Resist the urge, then, to try to compete with triple-A blockbusters – but invest time, effort and resources into honing an art style that stands out in a still image, and animations that wow the moment you hit ‘play’ on your trailer. The average Steam user spends less than ten seconds on your store page before moving to the next thing, and it’s through their eyes that you can win their heart.

Oh, and please resist the urge to buy all your assets from the Unity store. You can get away with some prefabs – the odd crate here, a cheeky table there – but store-bought assets have a tendency not to sit together neatly, to make your game look incohesive, and players will smell it from a mile away. Your art assets themselves are just as important as the code that displays them all on-screen and tells them how to behave.

Your game isn’t competitive in the market

While subtle, there is a difference between a good game and a competitive game. And I’m not talking about leaderboards and esport competitions here, either.

A good game will be enjoyable, invigorating, entertaining and rewarding. A competitive game will almost certainly be all of those things, but it’s more: it’s a game that has an advantage in the market over other similar titles.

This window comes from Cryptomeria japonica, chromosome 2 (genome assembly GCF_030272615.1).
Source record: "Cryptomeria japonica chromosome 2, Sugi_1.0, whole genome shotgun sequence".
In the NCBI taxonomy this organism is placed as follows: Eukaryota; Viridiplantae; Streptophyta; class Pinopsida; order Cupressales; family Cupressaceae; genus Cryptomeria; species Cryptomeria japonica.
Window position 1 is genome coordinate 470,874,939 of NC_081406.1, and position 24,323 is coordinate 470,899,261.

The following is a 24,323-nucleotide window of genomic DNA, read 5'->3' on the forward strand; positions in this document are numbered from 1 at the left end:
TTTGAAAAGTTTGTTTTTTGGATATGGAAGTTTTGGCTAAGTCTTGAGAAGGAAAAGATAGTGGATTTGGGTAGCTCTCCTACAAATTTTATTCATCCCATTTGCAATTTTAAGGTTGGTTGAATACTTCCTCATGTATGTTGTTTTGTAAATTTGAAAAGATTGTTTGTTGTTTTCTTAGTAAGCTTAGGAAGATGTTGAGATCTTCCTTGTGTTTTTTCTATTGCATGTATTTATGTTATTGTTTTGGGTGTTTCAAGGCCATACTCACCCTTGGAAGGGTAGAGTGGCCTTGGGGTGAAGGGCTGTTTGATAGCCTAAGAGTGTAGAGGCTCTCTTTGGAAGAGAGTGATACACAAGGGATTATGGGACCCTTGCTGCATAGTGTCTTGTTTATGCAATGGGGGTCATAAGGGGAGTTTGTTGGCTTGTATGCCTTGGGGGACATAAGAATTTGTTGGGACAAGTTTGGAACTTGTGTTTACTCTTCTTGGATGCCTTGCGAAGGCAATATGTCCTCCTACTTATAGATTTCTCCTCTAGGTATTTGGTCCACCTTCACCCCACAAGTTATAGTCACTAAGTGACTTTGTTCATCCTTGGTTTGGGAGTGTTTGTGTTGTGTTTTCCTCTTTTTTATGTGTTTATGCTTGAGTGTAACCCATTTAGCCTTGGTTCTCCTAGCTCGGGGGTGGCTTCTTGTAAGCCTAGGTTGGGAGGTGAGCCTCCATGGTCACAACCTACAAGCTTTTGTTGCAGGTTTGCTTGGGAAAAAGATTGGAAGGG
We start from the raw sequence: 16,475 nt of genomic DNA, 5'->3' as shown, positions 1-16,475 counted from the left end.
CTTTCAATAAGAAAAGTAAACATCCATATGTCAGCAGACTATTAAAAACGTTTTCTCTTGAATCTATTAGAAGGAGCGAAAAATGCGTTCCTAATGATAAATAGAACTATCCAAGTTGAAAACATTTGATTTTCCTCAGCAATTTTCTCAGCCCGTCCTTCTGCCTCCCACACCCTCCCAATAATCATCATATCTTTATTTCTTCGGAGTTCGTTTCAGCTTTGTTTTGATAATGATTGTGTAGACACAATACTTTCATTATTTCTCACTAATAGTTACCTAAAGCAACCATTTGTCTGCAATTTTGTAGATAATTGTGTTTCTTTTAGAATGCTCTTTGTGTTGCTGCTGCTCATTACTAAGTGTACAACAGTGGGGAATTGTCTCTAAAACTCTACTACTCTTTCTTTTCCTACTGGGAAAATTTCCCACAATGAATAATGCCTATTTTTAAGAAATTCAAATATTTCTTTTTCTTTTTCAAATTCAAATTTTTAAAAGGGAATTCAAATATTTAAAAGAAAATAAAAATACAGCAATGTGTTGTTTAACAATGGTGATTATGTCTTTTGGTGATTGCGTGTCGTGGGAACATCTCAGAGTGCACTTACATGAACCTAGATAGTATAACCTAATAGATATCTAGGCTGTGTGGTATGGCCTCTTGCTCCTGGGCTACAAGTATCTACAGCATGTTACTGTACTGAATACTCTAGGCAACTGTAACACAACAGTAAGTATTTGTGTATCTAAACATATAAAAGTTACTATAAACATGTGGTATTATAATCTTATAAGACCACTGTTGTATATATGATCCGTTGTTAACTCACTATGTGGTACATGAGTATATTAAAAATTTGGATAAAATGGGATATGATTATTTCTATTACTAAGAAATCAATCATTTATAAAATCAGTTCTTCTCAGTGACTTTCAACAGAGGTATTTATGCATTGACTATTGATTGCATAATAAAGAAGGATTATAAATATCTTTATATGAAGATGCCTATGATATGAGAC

If I want to buy – ooh – a point-and-click adventure game on Steam, I have more than two-and-a-half thousand to choose from. I’m only going to buy one game today. Why should it be yours?

Your competitive advantage (or disadvantage) in the market is the result of how your game’s quality intersects with its discoverability, its price (or value for money), the slickness of its marketing assets, the novelty of its concept, the names attached to it, the kudos you have as a developer, the quantity of players who may potentially be interested in it, endorsements by press and influencers, the number of similar games available, word of mouth, and more besides.

When you’re evaluating your competition, looking at their successes and failures, be sure to assess a representative sample of case studies. What are the most successful games doing? What are the least successful games getting wrong? What percentage of games in this genre tend to perform well? What’s the average, and what can pull you above it? All of these questions are worth asking yourself – really asking yourself – before you get too far into your project to correct your course.

Your game will be delayed, and then delayed again

Throughout my career, I have worked with and for a huge number of indie game developers. I’ve made and shipped several games myself. I’ve marketed hundreds. And almost without exception, every single one of them has released later than first planned.

Making games is hard. The first time I made a game, I was confident in my six-month production schedule. The game finally released a year and a half later – and only then after we’d cut a bunch of features so as to actually get it done.